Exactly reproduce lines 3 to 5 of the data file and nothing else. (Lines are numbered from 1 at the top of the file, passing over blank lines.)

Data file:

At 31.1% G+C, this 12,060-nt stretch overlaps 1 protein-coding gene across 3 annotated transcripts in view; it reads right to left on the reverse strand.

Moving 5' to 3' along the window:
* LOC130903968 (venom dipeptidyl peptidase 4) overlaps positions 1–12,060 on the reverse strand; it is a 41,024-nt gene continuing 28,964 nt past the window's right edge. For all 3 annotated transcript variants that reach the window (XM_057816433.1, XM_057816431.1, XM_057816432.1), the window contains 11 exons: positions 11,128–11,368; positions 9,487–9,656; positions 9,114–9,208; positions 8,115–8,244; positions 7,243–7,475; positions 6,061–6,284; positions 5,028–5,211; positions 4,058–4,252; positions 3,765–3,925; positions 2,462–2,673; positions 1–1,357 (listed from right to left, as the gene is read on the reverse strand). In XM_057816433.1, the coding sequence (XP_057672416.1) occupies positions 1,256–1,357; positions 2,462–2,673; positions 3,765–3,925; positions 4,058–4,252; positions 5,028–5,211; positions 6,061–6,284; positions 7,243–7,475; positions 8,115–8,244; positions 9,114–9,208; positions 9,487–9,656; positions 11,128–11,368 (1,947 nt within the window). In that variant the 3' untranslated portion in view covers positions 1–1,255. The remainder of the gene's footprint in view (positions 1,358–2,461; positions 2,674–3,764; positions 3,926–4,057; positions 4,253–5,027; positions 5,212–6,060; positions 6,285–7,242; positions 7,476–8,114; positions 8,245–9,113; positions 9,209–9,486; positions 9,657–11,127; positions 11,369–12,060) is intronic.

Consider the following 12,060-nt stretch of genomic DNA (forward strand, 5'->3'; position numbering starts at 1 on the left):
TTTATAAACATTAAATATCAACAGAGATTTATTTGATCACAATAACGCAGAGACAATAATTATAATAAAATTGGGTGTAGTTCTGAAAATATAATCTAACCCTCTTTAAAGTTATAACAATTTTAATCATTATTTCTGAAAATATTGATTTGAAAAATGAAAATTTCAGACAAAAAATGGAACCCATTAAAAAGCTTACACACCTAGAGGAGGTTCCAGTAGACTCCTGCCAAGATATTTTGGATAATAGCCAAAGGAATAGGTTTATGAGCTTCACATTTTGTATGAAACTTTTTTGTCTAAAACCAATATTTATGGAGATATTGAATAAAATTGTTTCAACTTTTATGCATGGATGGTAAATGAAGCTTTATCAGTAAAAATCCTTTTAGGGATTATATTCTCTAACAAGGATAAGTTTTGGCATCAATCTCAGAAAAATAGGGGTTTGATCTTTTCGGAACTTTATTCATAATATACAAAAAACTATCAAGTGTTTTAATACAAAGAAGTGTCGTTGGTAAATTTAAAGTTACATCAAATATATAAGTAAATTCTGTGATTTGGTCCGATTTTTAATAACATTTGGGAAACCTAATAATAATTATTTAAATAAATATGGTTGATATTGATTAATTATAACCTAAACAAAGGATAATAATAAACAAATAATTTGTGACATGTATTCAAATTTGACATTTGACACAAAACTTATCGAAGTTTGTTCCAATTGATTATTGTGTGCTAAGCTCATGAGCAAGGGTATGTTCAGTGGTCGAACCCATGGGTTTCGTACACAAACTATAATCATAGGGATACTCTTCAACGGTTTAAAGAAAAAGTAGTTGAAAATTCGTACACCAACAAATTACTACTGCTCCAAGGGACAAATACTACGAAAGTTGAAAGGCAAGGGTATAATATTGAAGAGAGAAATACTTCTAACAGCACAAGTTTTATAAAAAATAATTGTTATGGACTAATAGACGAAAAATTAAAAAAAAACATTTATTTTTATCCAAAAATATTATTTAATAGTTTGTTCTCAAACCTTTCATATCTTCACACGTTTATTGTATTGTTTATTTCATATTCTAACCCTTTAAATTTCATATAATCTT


* LOC130903968 (venom dipeptidyl peptidase 4) overlaps positions 1–12,060 on the reverse strand; it is a 41,024-nt gene continuing 28,964 nt past the window's right edge. For all 3 annotated transcript variants that reach the window (XM_057816433.1, XM_057816431.1, XM_057816432.1), the window contains 11 exons: positions 11,128–11,368; positions 9,487–9,656; positions 9,114–9,208; positions 8,115–8,244; positions 7,243–7,475; positions 6,061–6,284; positions 5,028–5,211; positions 4,058–4,252; positions 3,765–3,925; positions 2,462–2,673; positions 1–1,357 (listed from right to left, as the gene is read on the reverse strand). In XM_057816433.1, the coding sequence (XP_057672416.1) occupies positions 1,256–1,357; positions 2,462–2,673; positions 3,765–3,925; positions 4,058–4,252; positions 5,028–5,211; positions 6,061–6,284; positions 7,243–7,475; positions 8,115–8,244; positions 9,114–9,208; positions 9,487–9,656; positions 11,128–11,368 (1,947 nt within the window). In that variant the 3' untranslated portion in view covers positions 1–1,255. The remainder of the gene's footprint in view (positions 1,358–2,461; positions 2,674–3,764; positions 3,926–4,057; positions 4,253–5,027; positions 5,212–6,060; positions 6,285–7,242; positions 7,476–8,114; positions 8,245–9,113; positions 9,209–9,486; positions 9,657–11,127; positions 11,369–12,060) is intronic.

Consider the following 12,060-nt stretch of genomic DNA (forward strand, 5'->3'; position numbering starts at 1 on the left):
TTTATAAACATTAAATATCAACAGAGATTTATTTGATCACAATAACGCAGAGACAATAATTATAATAAAATTGGGTGTAGTTCTGAAAATATAATCTAACCCTCTTTAAAGTTATAACAATTTTAATCATTATTTCTGAAAATATTGATTTGAAAAATGAAAATTTCAGACAAAAAATGGAACCCATTAAAAAGCTTACACACCTAGAGGAGGTTCCAGTAGACTCCTGCCAAGATATTTTGGATAATAGCCAAAGGAATAGGTTTATGAGCTTCACATTTTGTATGAAACTTTTTTGTCTAAAACCAATATTTATGGAGATATTGAATAAAATTGTTTCAACTTTTATGCATGGATGGTAAATGAAGCTTTATCAGTAAAAATCCTTTTAGGGATTATATTCTCTAACAAGGATAAGTTTTGGCATCAATCTCAGAAAAATAGGGGTTTGATCTTTTCGGAACTTTATTCATAATATACAAAAAACTATCAAGTGTTTTAATACAAAGAAGTGTCGTTGGTAAATTTAAAGTTACATCAAATATATAAGTAAATTCTGTGATTTGGTCCGATTTTTAATAACATTTGGGAAACCTAATAATAATTATTTAAATAAATATGGTTGATATTGATTAATTATAACCTAAACAAAGGATAATAATAAACAAATAATTTGTGACATGTATTCAAATTTGACATTTGACACAAAACTTATCGAAGTTTGTTCCAATTGATTATTGTGTGCTAAGCTCATGAGCAAGGGTATGTTCAGTGGTCGAACCCATGGGTTTCGTACACAAACTATAATCATAGGGATACTCTTCAACGGTTTAAAGAAAAAGTAGTTGAAAATTCGTACACCAACAAATTACTACTGCTCCAAGGGACAAATACTACGAAAGTTGAAAGGCAAGGGTATAATATTGAAGAGAGAAATACTTCTAACAGCACAAGTTTTATAAAAAATAATTGTTATGGACTAATAGACGAAAAATTAAAAAAAAACATTTATTTTTATCCAAAAATATTATTTAATAGTTTGTTCTCAAACCTTTCATATCTTCACACGTTTATTGTATTGTTTATTTCATATTCTAACCCTTTAAATTTCATATAATCTT